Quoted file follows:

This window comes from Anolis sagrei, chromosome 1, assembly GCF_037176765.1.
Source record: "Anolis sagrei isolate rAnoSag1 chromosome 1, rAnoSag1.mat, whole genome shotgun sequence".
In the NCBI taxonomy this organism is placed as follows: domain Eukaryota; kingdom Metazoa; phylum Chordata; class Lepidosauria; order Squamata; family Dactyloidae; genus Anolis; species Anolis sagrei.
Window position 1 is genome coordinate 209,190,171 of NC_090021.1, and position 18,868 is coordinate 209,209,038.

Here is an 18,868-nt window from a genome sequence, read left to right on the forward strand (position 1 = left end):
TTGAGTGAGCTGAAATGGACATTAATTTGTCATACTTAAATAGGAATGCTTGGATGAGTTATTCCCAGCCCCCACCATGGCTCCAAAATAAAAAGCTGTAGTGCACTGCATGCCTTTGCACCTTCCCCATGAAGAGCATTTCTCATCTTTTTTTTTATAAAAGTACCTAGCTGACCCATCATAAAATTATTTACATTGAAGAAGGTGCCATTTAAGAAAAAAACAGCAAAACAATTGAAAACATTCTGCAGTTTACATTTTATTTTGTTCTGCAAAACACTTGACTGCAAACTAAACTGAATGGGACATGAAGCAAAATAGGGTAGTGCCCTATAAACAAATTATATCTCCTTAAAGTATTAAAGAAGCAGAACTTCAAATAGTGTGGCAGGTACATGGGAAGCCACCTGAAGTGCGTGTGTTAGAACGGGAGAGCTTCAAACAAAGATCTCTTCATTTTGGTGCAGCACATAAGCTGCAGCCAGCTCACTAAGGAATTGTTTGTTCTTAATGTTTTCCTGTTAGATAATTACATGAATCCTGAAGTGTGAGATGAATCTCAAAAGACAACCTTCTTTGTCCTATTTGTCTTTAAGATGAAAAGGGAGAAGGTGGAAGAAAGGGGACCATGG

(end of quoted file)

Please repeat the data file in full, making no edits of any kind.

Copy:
This window comes from Anolis sagrei, chromosome 1, assembly GCF_037176765.1.
Source record: "Anolis sagrei isolate rAnoSag1 chromosome 1, rAnoSag1.mat, whole genome shotgun sequence".
In the NCBI taxonomy this organism is placed as follows: domain Eukaryota; kingdom Metazoa; phylum Chordata; class Lepidosauria; order Squamata; family Dactyloidae; genus Anolis; species Anolis sagrei.
Window position 1 is genome coordinate 209,190,171 of NC_090021.1, and position 18,868 is coordinate 209,209,038.

Here is an 18,868-nt window from a genome sequence, read left to right on the forward strand (position 1 = left end):
TTGAGTGAGCTGAAATGGACATTAATTTGTCATACTTAAATAGGAATGCTTGGATGAGTTATTCCCAGCCCCCACCATGGCTCCAAAATAAAAAGCTGTAGTGCACTGCATGCCTTTGCACCTTCCCCATGAAGAGCATTTCTCATCTTTTTTTTTATAAAAGTACCTAGCTGACCCATCATAAAATTATTTACATTGAAGAAGGTGCCATTTAAGAAAAAAACAGCAAAACAATTGAAAACATTCTGCAGTTTACATTTTATTTTGTTCTGCAAAACACTTGACTGCAAACTAAACTGAATGGGACATGAAGCAAAATAGGGTAGTGCCCTATAAACAAATTATATCTCCTTAAAGTATTAAAGAAGCAGAACTTCAAATAGTGTGGCAGGTACATGGGAAGCCACCTGAAGTGCGTGTGTTAGAACGGGAGAGCTTCAAACAAAGATCTCTTCATTTTGGTGCAGCACATAAGCTGCAGCCAGCTCACTAAGGAATTGTTTGTTCTTAATGTTTTCCTGTTAGATAATTACATGAATCCTGAAGTGTGAGATGAATCTCAAAAGACAACCTTCTTTGTCCTATTTGTCTTTAAGATGAAAAGGGAGAAGGTGGAAGAAAGGGGACCATGG